Looking at the subject matter, one could boldly say that child marriage is not a predominant issue in Eswatini. This misconception emanates from the lack of documented evidence and understanding that child marriage is not only the act of marrying a child, but also encompasses the act of maintaining a sexual relationship with the minor and consequently impregnating her.
Without the marriage certificate, this has the same effects on the health of the minor and her baby, her education, her social skills development, and the economic status of her family. Therefore, there is need to use a holistic approach in addressing this issue in our country.
According to a UNICEF study, 1 in 3 girls will experience some form of sexual violence by the age of eighteen. This study was conducted in 2007, and since then there has been an enactment of two legislations in Eswatini —the Children’s Protection and Welfare Act 2012 and Sexual Offenses and Domestic Violence Act 2018— which criminalize sexual activity with anyone below the age of eighteen. However, the enactment of these laws has not deterred perpetrators form violating girls in the country.
Therefore, there is a need for the Police Service to enforce these laws and the Judiciary to prosecute all individuals found guilty, regardless of their status.
Additionally, social and cultural norms and beliefs that have been passed down from generation to generation promote keeping violence against children a secret.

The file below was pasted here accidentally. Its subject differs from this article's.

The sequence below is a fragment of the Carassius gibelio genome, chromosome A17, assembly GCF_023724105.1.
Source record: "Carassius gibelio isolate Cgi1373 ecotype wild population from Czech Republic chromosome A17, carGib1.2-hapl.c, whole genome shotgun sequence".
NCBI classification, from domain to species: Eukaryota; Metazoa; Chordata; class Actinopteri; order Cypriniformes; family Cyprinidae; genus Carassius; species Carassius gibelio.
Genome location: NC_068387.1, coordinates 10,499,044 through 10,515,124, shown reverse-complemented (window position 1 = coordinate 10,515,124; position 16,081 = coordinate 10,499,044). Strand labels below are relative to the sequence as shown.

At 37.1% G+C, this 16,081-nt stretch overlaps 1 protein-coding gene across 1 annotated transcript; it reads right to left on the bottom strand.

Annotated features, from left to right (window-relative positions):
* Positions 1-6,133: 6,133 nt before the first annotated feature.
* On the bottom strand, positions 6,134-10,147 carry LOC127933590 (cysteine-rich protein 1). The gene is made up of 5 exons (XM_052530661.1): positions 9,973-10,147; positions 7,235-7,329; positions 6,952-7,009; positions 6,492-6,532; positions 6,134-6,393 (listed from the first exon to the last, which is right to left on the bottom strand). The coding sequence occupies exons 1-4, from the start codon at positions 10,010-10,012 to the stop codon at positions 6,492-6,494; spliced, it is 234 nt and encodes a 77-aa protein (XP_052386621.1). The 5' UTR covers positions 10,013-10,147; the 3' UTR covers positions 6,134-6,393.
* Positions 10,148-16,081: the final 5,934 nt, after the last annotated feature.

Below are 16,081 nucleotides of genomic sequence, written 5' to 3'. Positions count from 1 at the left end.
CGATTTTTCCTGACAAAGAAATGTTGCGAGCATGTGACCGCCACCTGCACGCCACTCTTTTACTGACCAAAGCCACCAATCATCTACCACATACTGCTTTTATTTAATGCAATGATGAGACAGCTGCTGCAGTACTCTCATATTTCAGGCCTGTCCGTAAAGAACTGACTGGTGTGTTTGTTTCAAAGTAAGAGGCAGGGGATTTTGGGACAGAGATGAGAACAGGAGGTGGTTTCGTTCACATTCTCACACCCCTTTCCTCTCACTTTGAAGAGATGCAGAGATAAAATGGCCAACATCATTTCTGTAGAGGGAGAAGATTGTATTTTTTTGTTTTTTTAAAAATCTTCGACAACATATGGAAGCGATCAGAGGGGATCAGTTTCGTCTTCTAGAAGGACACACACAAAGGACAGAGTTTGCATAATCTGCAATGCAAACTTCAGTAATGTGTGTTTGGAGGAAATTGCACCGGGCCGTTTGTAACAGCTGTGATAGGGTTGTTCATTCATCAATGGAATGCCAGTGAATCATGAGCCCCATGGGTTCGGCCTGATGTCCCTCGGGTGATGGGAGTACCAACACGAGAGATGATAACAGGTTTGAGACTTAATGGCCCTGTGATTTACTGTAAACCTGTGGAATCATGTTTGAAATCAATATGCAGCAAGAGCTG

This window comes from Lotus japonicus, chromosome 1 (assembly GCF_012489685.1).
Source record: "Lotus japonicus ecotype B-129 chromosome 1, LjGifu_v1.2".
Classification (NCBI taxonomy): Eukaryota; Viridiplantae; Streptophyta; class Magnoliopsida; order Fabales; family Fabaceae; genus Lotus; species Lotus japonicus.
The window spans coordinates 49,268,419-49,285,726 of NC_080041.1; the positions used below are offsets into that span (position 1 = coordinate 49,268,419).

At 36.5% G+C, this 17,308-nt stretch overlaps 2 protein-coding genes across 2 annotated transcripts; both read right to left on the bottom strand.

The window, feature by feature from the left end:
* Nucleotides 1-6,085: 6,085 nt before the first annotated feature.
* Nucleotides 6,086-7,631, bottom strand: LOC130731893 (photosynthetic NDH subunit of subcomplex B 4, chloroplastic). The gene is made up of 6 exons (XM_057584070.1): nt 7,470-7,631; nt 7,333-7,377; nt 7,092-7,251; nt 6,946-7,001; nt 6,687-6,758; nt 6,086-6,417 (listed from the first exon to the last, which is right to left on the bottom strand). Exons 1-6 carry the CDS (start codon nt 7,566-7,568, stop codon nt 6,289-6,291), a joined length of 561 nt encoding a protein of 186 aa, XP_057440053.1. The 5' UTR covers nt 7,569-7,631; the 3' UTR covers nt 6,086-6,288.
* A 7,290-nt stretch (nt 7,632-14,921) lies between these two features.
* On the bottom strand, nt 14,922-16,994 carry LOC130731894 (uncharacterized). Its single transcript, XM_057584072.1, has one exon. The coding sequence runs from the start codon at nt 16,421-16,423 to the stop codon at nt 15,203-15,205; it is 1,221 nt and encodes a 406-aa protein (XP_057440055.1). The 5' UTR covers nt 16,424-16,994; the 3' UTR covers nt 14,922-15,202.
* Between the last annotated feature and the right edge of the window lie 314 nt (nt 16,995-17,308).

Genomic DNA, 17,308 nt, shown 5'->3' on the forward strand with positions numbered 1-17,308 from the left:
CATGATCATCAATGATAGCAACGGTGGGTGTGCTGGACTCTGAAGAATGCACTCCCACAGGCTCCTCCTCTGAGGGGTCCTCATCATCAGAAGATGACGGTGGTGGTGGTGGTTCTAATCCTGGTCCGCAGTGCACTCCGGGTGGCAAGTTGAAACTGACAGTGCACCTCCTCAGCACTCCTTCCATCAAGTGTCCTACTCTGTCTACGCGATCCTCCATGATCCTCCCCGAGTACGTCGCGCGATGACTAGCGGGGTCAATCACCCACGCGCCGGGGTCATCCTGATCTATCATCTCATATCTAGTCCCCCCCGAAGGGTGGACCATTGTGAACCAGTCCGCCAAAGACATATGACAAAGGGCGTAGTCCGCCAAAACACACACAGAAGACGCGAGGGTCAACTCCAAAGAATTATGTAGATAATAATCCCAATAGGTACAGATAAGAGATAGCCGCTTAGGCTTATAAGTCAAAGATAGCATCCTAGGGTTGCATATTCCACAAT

Neighbors believe that it is not their duty to report any unlawful activities that are observed in the community. Moreover, families have a tendency of not reporting child sexual violence and disguise it as family secrets. It is imperative to challenge these harmful norms and practices through community engagement and behavior change interventions. There are different platforms such as social media, collaborating with churches and traditional leaders which can be used to reach communities. These would allow one to reach a wider audience with limited resources, challenging people to place the needs of children first.
Lastly, most teenagers find themselves involved in inter-generational sexual relationships because of poverty. In Eswatini, most of the population lives below the poverty line and unemployment is high among youth. This opens up opportunities for perpetrators to coerce children to engage in sexual relations in order to meet their basic needs. Therefore, economic empowerment of girls and their families is important to end this cycle of violence. Livelihoods projects and market linkages would allow families to improve household income and be self-sustainable, thus lowering the risk of sexual exploitation of children. In addition, most families have arable land which could be used for commercial agricultural production in and improve the economic status of the household.
In conclusion, I personally believe it would take enforcing laws, challenging norms and beliefs, and economic empowerment of vulnerable families to end child marriage in Eswatini.